One of the secrets about children with special needs is that they are often held to a different standard of behavior. It seems that once they get a label — AD/HD, OCD, Autism or ED (Emotional Disability) that they cease being a child and become the label. School staff often has much less tolerance for typical child behaviors from the kids with labels and give them less wiggle room instead of more.
It’s a strange paradox that the thing that should bring more understanding — a diagnosis that something is going on that is beyond a child’s control or will — instead brings more judgment. It’s a dangerous mindset, and we are all guilty of doing this at one time or another.
When my son who has a diagnosis of AD/HD was in kindergarten, he needed to be moving in order to pay attention. During circle time, he was often pacing in the back or wandering around the room. The teacher made it clear to the whole classroom that his ‘decision’ to not sit meant that he was not a good student. Not once did she ask him if he heard what she said. If she had, she would have learned that he heard everything she said and all the side comments from the other students. She thought she was teaching the days of the week, but the lesson the kids got was that students who don’t look or act like they are supposed too, are not welcome. They learned that some kids are not as important or good or valued as others.
“Your son is bright,” the kindergarten teacher told us, “but he won’t stay in his seat or do the worksheets like the other children. I think he may need to be evaluated.”
When an adult acts differently, we might call them unique or brilliant or independent. When a child does, we think there is something wrong with them.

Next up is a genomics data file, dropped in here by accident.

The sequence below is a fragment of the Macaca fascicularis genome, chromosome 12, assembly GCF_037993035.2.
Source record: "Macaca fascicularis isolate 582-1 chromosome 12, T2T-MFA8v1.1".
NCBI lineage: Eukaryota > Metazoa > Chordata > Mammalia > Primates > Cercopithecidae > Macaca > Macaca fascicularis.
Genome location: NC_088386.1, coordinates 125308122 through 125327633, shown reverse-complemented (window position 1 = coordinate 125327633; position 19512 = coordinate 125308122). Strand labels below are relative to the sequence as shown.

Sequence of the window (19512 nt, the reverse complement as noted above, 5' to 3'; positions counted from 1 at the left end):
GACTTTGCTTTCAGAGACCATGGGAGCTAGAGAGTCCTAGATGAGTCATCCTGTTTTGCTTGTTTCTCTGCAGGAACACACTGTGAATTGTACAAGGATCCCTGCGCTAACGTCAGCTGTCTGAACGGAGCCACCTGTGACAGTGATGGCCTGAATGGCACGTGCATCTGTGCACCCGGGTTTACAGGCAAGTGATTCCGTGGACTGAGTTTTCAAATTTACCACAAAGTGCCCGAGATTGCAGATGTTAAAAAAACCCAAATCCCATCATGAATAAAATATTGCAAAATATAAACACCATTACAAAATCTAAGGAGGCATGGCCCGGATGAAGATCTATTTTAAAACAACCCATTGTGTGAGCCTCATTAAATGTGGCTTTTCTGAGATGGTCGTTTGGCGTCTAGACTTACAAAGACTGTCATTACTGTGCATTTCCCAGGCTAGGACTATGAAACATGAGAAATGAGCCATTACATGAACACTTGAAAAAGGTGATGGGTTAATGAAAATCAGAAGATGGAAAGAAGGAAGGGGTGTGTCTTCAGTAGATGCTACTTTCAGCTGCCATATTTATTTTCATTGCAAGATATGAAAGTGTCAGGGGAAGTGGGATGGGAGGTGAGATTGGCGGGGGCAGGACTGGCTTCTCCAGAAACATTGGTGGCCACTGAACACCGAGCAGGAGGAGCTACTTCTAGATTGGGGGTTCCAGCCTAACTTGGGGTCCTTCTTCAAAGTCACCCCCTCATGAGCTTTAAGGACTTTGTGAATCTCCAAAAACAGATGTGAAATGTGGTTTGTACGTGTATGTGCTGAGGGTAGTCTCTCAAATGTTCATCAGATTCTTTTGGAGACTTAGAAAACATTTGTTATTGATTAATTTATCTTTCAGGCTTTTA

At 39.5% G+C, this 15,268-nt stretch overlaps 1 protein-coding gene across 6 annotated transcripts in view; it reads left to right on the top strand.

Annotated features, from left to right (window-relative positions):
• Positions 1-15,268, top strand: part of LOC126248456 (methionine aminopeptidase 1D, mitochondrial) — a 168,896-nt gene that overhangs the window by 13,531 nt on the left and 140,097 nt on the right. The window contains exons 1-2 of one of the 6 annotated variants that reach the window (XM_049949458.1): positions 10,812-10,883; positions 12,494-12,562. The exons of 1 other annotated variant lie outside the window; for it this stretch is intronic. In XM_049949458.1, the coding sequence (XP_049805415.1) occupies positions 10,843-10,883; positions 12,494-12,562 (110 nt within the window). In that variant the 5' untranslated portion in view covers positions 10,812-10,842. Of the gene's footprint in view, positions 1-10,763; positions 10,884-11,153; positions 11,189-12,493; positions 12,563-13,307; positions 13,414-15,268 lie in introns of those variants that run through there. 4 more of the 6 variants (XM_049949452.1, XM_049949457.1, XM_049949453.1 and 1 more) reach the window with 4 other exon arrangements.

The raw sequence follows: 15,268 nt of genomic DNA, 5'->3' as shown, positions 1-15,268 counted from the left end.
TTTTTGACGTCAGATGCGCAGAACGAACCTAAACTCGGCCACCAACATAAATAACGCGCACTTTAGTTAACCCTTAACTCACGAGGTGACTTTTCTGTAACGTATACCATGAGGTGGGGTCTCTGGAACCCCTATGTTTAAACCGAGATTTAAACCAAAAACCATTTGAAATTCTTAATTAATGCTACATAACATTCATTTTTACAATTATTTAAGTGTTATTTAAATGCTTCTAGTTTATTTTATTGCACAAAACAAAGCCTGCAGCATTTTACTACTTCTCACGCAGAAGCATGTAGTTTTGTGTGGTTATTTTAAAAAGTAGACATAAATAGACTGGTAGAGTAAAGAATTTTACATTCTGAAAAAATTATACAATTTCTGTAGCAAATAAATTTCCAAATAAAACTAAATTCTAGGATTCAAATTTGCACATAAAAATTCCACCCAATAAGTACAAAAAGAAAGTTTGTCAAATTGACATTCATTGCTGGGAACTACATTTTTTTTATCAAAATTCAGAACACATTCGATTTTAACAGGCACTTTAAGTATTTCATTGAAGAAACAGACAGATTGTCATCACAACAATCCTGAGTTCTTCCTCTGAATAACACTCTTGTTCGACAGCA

The other kindergartners also learned that they could treat my son differently. The teacher did, which gave them permission to do so. He got labeled the ‘bad kid.’
This did two very alarming, very damaging things. First, my son lost respect for teachers and all those in authority. He knew he was being treated differently and judged as ‘less than.’ He started to hate school, and that has never changed — even as he enters his senior year of high school.
The other troubling assumption came from those around him — his community then and now. His labeling made him an ‘other.’ He was tolerated, but was not seen as a full member of the community. When we think that way, it is much easier to deny the person’s rights and to treat them as sub-human. This is seriously treacherous thinking, though it explains why people with disabilities are only a step above prisoners in their rights, access and freedoms.
When a child with a disability label is held to a different standard of behavior than his or her peers, it is a set-up for failure. I think one way to handle this is to start reframing our language to begin to change our thoughts. Start with listing a few ‘negative’ qualities others have said about you. Then spin those into a positive.
Are you stubborn — or do you persevere?
Are you distractible — or are you flexible?
Are you rigid — or do you have great organization skills?
Now apply that to your own children and their friends.
Could the girl that comes over and starts asking about what is in your cupboards be nosy or curious?
Is the boy on the t-ball team hyper or energetic?
Labeling behaviors in children is a tricky endeavor. It can have long-lasting damage for our kids and for our society. Take this reminder to watch or words and our actions and the beliefs behind them. Changing our words can change our minds. And that can make all the difference.
About Anna Stewart
Anna Stewart is a family advocate, writer, speaker, facilitator and single mother of 3 unique kids. She is passionate about helping families learn to advocate WITH their children and teens and supporting those with AD/HD. Anna is the author of School Support for Students with AD/HD.